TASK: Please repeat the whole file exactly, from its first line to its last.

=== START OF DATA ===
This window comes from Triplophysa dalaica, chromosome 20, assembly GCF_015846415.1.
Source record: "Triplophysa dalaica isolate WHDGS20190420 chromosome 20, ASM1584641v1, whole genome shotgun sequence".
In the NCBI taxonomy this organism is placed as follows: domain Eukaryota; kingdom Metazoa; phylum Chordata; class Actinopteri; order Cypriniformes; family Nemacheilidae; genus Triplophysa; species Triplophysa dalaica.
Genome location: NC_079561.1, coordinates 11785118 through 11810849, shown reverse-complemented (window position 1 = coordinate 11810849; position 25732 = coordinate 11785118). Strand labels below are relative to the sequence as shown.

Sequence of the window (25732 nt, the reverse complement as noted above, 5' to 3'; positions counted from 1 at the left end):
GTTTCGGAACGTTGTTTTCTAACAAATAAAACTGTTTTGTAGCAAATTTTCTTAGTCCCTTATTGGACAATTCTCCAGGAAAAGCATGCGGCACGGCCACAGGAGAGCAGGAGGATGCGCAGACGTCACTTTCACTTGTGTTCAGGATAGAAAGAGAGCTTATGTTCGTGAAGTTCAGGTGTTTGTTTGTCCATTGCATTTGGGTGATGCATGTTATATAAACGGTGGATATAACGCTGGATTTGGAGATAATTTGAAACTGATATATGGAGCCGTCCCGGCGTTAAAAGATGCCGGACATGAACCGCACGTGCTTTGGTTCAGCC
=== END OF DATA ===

This window comes from Triplophysa dalaica, chromosome 20, assembly GCF_015846415.1.
Source record: "Triplophysa dalaica isolate WHDGS20190420 chromosome 20, ASM1584641v1, whole genome shotgun sequence".
In the NCBI taxonomy this organism is placed as follows: domain Eukaryota; kingdom Metazoa; phylum Chordata; class Actinopteri; order Cypriniformes; family Nemacheilidae; genus Triplophysa; species Triplophysa dalaica.
Genome location: NC_079561.1, coordinates 11785118 through 11810849, shown reverse-complemented (window position 1 = coordinate 11810849; position 25732 = coordinate 11785118). Strand labels below are relative to the sequence as shown.

Sequence of the window (25732 nt, the reverse complement as noted above, 5' to 3'; positions counted from 1 at the left end):
GTTTCGGAACGTTGTTTTCTAACAAATAAAACTGTTTTGTAGCAAATTTTCTTAGTCCCTTATTGGACAATTCTCCAGGAAAAGCATGCGGCACGGCCACAGGAGAGCAGGAGGATGCGCAGACGTCACTTTCACTTGTGTTCAGGATAGAAAGAGAGCTTATGTTCGTGAAGTTCAGGTGTTTGTTTGTCCATTGCATTTGGGTGATGCATGTTATATAAACGGTGGATATAACGCTGGATTTGGAGATAATTTGAAACTGATATATGGAGCCGTCCCGGCGTTAAAAGATGCCGGACATGAACCGCACGTGCTTTGGTTCAGCC